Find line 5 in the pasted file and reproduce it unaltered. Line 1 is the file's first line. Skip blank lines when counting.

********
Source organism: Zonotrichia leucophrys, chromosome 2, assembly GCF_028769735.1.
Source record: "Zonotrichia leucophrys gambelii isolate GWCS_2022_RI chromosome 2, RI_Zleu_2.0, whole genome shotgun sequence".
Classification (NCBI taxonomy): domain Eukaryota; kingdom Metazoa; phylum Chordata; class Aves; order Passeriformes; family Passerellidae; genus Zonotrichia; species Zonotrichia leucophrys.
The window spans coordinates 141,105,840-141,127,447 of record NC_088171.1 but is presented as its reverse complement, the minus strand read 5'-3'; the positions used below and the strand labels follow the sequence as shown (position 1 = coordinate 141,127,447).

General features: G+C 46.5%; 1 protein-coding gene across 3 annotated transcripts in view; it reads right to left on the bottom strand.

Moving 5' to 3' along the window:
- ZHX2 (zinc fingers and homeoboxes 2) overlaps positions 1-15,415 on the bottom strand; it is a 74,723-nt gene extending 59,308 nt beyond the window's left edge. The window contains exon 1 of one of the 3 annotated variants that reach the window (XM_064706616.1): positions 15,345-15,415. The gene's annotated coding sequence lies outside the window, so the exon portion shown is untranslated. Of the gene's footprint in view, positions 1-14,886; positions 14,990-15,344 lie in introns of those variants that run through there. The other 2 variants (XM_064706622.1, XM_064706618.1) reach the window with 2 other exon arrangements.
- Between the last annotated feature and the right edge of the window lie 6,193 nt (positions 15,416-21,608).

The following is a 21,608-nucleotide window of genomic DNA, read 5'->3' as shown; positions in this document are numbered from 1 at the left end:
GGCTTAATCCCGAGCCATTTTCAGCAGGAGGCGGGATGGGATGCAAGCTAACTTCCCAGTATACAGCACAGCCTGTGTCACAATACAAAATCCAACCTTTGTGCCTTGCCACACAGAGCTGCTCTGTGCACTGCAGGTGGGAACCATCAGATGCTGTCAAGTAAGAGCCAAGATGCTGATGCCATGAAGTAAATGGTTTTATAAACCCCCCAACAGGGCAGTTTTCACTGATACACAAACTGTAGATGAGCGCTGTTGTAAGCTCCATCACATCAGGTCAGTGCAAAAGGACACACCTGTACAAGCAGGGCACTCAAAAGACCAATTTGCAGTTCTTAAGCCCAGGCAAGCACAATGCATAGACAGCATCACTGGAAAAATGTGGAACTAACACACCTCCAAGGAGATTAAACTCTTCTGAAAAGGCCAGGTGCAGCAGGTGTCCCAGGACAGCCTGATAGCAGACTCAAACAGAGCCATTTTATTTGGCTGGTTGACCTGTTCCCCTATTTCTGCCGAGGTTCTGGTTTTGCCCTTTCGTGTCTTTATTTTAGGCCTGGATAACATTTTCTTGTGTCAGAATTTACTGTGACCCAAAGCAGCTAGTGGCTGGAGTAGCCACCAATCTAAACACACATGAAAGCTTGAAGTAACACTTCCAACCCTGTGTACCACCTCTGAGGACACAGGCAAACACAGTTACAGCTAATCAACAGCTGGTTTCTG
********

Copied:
General features: G+C 46.5%; 1 protein-coding gene across 3 annotated transcripts in view; it reads right to left on the bottom strand.